make a study of the colonies. I suggested myself. 

, . 
You wanted to go. 

I though I'd like to do that. 

, 
Under whose auspices was this trip? 



The Zionist movement, following World War I and the 
Balfour Declaration proposing establishment of a 
national home for the Jews in Palestine, had carried 
on a great drive for funds to carry out the ideas of 
that mandate. One of the most important activities 



was establishment of agricultural colonies. There 
had been agricultural settlement in Palestine prior 
to that, some by Jews, some by non-Jews. Baron 
Edmond de Rothschild of Paris had come to the rescue 












1- 



'Q 



>uc ns alii 






s 



. w 3&i 

ij3i^ 






?tfnsn;olct;tss 

imevcr -nfcl erirf " ad ^m t IIeW 

:sq ijrr 

,tC . o ;}. 

Ct' 

. 

oct 
. 

.05 oct bsctiiBW 

. 

8BV 

arf. r ol , r 

^BteJ- LB& 

belt- - "il swaL erfct : error lar 

ebru.il to* evl g B no 

vtaom srirf ?< . '>nem ^srfrf 

B lo Jner ; 2e BBW 

' -. ^e laii/rtluo JI^B need bsrf 
. >/eL-n. e t 8wel> Y' e ^8flc 

an or bBri piiBl 1o blJffoer' 



eallJ t' roxf* I 

isbnl 1 



13 b A 

-JB9 

:ar. 



352 



Adams 












Baum: 
Adams 



of a number of Jews from Russia and Austria, I think, 
who had become stranded down there. He helped them 
through as a matter of charity rather than any ideas 
of colonization. After his death the matter was taken 
over by the Rothschild Foundation and put on more of 
a business basis. Settlers were financed much along 
the lines that had been successful in Australia and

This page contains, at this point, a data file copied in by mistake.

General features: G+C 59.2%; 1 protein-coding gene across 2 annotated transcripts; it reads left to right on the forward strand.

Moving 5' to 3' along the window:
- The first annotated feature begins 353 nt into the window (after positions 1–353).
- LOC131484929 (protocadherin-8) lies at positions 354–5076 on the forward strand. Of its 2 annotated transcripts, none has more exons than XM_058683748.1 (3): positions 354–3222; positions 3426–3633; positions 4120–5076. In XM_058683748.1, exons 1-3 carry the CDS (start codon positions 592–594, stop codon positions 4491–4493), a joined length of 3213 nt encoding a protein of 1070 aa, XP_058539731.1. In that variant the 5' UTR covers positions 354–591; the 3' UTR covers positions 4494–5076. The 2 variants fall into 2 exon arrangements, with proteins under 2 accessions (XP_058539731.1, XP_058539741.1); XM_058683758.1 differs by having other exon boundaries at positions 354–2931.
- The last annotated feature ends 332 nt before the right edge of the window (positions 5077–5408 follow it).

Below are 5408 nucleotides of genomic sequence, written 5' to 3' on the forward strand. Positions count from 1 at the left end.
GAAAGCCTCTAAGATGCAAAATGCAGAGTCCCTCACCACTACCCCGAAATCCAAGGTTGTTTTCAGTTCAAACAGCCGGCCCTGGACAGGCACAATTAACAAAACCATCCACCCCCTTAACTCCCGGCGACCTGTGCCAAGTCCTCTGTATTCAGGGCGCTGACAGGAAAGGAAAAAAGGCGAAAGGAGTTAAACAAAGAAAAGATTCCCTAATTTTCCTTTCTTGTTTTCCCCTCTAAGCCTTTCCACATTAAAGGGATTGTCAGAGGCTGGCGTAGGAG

many European countries. 

The larger part of the funds raised for work of 
the Zionist organization In Palestine came from 
American Jews. The American Jews, headed by Louis 
Marshall, a very noted attorney in New York, had 
reached the conclusion that the Zionists were wasting 
the money on social projects and they didn't want to 
give any more money until they had a thorough study 
of what the situation was. So about 1926 or 1927 the 
Zionists and the non-Zionists, under Louis Marshall, 
agreed on a joint Investigation under the auspices of 
what they called the Joint Palestine Survey Commission. 
Dr. Mead was asked to head a group to make the Investi 
gation. 

What did you think of the colonies when you were there? 
Here's the report, except for the appendices which 
were the reports of those of us who had made the field 
studies. Dr. Mead, as chairman of the group, was 






t t 'BifA bnB &! -1 EwsL lo tscfmifn B lo 

Isrf P T . :J- nwob bobnaii'a eroeoed berf orfw 

i vnB fie; '^BT Y^^^^ri r 'Bra B SB -rf^ 

ctetn erf* rfcteeb 
Ic BICIT . ao 1 ? k 

.isIJcfsS . :BBC ! "d B 

bn. c " it; a neec -. en 1 1 erfd- 

. ^iTtfrujoo nseqc 

lo jfiow Tol ! -^ to ^n '"ifil erfT